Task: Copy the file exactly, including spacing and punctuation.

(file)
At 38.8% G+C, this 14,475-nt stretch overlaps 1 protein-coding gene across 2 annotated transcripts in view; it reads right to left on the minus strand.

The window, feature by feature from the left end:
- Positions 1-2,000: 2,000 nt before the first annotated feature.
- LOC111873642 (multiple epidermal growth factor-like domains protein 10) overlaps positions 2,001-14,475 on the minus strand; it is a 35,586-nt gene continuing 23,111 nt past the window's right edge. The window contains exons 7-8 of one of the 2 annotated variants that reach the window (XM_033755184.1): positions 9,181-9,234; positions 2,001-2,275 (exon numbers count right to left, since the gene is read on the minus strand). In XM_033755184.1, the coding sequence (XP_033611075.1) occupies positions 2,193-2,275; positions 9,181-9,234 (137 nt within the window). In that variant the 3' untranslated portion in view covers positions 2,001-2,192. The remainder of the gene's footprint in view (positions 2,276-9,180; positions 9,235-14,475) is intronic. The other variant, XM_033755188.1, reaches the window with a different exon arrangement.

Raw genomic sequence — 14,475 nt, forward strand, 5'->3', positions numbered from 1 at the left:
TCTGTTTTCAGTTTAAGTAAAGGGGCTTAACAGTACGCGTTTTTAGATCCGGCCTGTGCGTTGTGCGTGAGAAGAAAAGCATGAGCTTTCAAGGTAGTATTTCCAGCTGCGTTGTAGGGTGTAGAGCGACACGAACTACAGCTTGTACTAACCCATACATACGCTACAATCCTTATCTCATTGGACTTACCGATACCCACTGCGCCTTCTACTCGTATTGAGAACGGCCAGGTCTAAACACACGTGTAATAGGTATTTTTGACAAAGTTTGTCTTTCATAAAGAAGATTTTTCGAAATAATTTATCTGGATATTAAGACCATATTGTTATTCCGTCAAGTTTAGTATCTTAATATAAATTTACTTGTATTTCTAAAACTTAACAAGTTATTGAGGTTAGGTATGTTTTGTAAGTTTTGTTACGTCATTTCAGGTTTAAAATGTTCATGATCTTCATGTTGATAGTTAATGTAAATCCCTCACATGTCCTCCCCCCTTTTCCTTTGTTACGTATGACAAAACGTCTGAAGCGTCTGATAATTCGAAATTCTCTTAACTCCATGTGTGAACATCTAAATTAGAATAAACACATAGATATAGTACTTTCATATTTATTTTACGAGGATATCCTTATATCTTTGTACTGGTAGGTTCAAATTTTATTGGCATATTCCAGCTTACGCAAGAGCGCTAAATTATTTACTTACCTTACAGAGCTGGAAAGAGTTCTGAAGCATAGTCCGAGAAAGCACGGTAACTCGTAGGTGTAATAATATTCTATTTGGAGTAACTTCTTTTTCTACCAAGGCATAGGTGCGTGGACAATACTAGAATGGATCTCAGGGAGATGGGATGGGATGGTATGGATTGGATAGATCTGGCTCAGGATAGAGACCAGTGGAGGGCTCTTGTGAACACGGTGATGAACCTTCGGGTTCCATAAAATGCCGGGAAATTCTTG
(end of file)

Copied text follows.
At 38.8% G+C, this 14,475-nt stretch overlaps 1 protein-coding gene across 2 annotated transcripts in view; it reads right to left on the minus strand.

The window, feature by feature from the left end:
- Positions 1-2,000: 2,000 nt before the first annotated feature.
- LOC111873642 (multiple epidermal growth factor-like domains protein 10) overlaps positions 2,001-14,475 on the minus strand; it is a 35,586-nt gene continuing 23,111 nt past the window's right edge. The window contains exons 7-8 of one of the 2 annotated variants that reach the window (XM_033755184.1): positions 9,181-9,234; positions 2,001-2,275 (exon numbers count right to left, since the gene is read on the minus strand). In XM_033755184.1, the coding sequence (XP_033611075.1) occupies positions 2,193-2,275; positions 9,181-9,234 (137 nt within the window). In that variant the 3' untranslated portion in view covers positions 2,001-2,192. The remainder of the gene's footprint in view (positions 2,276-9,180; positions 9,235-14,475) is intronic. The other variant, XM_033755188.1, reaches the window with a different exon arrangement.

Raw genomic sequence — 14,475 nt, forward strand, 5'->3', positions numbered from 1 at the left:
TCTGTTTTCAGTTTAAGTAAAGGGGCTTAACAGTACGCGTTTTTAGATCCGGCCTGTGCGTTGTGCGTGAGAAGAAAAGCATGAGCTTTCAAGGTAGTATTTCCAGCTGCGTTGTAGGGTGTAGAGCGACACGAACTACAGCTTGTACTAACCCATACATACGCTACAATCCTTATCTCATTGGACTTACCGATACCCACTGCGCCTTCTACTCGTATTGAGAACGGCCAGGTCTAAACACACGTGTAATAGGTATTTTTGACAAAGTTTGTCTTTCATAAAGAAGATTTTTCGAAATAATTTATCTGGATATTAAGACCATATTGTTATTCCGTCAAGTTTAGTATCTTAATATAAATTTACTTGTATTTCTAAAACTTAACAAGTTATTGAGGTTAGGTATGTTTTGTAAGTTTTGTTACGTCATTTCAGGTTTAAAATGTTCATGATCTTCATGTTGATAGTTAATGTAAATCCCTCACATGTCCTCCCCCCTTTTCCTTTGTTACGTATGACAAAACGTCTGAAGCGTCTGATAATTCGAAATTCTCTTAACTCCATGTGTGAACATCTAAATTAGAATAAACACATAGATATAGTACTTTCATATTTATTTTACGAGGATATCCTTATATCTTTGTACTGGTAGGTTCAAATTTTATTGGCATATTCCAGCTTACGCAAGAGCGCTAAATTATTTACTTACCTTACAGAGCTGGAAAGAGTTCTGAAGCATAGTCCGAGAAAGCACGGTAACTCGTAGGTGTAATAATATTCTATTTGGAGTAACTTCTTTTTCTACCAAGGCATAGGTGCGTGGACAATACTAGAATGGATCTCAGGGAGATGGGATGGGATGGTATGGATTGGATAGATCTGGCTCAGGATAGAGACCAGTGGAGGGCTCTTGTGAACACGGTGATGAACCTTCGGGTTCCATAAAATGCCGGGAAATTCTTG